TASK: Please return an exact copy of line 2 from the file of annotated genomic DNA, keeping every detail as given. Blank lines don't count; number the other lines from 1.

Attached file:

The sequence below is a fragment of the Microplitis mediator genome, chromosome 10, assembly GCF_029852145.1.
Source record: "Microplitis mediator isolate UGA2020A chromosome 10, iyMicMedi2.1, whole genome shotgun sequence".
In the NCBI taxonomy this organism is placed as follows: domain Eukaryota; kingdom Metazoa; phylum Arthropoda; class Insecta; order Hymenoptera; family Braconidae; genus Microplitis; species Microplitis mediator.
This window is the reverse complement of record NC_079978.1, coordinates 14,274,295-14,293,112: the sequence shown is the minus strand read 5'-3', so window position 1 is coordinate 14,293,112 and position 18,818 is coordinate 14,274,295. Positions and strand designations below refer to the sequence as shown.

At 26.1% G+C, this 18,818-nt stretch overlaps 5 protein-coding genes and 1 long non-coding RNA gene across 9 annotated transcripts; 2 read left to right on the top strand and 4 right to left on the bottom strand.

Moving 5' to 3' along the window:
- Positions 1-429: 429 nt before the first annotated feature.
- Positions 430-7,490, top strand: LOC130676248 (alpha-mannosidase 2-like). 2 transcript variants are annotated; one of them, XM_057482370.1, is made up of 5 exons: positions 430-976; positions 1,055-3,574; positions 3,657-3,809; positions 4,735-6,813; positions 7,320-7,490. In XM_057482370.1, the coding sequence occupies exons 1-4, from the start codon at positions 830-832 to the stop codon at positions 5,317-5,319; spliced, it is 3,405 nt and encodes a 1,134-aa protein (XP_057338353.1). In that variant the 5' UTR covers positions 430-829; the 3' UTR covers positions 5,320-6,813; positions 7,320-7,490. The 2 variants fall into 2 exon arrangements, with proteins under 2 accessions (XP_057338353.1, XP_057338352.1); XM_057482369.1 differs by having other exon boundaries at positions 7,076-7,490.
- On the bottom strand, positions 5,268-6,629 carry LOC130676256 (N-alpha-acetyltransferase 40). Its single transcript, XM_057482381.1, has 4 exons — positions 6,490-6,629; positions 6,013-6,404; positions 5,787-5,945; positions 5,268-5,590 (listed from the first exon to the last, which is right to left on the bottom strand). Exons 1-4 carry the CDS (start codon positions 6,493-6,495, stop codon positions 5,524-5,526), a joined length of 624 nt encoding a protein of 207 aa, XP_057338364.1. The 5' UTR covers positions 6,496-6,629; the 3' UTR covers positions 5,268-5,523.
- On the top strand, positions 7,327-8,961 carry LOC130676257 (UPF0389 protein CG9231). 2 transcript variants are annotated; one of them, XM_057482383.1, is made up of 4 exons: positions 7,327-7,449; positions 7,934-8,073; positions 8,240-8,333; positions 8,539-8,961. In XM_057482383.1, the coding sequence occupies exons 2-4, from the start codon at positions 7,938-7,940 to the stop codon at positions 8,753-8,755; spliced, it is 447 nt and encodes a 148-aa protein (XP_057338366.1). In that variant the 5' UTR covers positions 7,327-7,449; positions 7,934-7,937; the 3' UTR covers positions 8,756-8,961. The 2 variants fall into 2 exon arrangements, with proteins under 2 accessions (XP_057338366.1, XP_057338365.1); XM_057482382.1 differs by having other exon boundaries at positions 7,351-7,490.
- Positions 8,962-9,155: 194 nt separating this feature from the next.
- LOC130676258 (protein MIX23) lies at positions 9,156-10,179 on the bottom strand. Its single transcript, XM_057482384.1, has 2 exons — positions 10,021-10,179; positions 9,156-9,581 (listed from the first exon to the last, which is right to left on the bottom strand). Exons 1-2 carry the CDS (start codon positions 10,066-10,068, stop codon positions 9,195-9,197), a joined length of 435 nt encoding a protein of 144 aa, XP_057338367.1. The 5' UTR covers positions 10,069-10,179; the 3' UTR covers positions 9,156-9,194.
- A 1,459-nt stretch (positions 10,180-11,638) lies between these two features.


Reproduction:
Source record: "Microplitis mediator isolate UGA2020A chromosome 10, iyMicMedi2.1, whole genome shotgun sequence".